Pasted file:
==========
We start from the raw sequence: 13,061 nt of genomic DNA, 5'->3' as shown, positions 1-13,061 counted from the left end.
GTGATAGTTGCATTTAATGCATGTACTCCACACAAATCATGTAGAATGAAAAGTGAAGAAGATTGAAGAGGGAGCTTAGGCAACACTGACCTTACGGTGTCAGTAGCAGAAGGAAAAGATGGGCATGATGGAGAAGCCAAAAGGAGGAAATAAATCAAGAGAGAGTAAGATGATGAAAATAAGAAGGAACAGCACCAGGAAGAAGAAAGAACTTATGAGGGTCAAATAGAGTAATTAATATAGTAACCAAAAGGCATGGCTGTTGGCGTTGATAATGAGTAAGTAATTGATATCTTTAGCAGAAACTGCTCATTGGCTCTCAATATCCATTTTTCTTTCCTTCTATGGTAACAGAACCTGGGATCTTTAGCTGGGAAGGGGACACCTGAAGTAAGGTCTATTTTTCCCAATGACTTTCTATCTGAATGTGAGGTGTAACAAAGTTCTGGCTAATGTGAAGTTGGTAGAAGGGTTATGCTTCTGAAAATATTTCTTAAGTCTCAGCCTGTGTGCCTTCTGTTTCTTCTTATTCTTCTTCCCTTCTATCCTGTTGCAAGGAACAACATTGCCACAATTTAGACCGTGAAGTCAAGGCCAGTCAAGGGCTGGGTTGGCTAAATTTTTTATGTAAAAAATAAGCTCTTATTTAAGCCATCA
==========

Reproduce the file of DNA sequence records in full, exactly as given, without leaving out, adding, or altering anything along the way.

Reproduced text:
We start from the raw sequence: 13,061 nt of genomic DNA, 5'->3' as shown, positions 1-13,061 counted from the left end.
GTGATAGTTGCATTTAATGCATGTACTCCACACAAATCATGTAGAATGAAAAGTGAAGAAGATTGAAGAGGGAGCTTAGGCAACACTGACCTTACGGTGTCAGTAGCAGAAGGAAAAGATGGGCATGATGGAGAAGCCAAAAGGAGGAAATAAATCAAGAGAGAGTAAGATGATGAAAATAAGAAGGAACAGCACCAGGAAGAAGAAAGAACTTATGAGGGTCAAATAGAGTAATTAATATAGTAACCAAAAGGCATGGCTGTTGGCGTTGATAATGAGTAAGTAATTGATATCTTTAGCAGAAACTGCTCATTGGCTCTCAATATCCATTTTTCTTTCCTTCTATGGTAACAGAACCTGGGATCTTTAGCTGGGAAGGGGACACCTGAAGTAAGGTCTATTTTTCCCAATGACTTTCTATCTGAATGTGAGGTGTAACAAAGTTCTGGCTAATGTGAAGTTGGTAGAAGGGTTATGCTTCTGAAAATATTTCTTAAGTCTCAGCCTGTGTGCCTTCTGTTTCTTCTTATTCTTCTTCCCTTCTATCCTGTTGCAAGGAACAACATTGCCACAATTTAGACCGTGAAGTCAAGGCCAGTCAAGGGCTGGGTTGGCTAAATTTTTTATGTAAAAAATAAGCTCTTATTTAAGCCATCA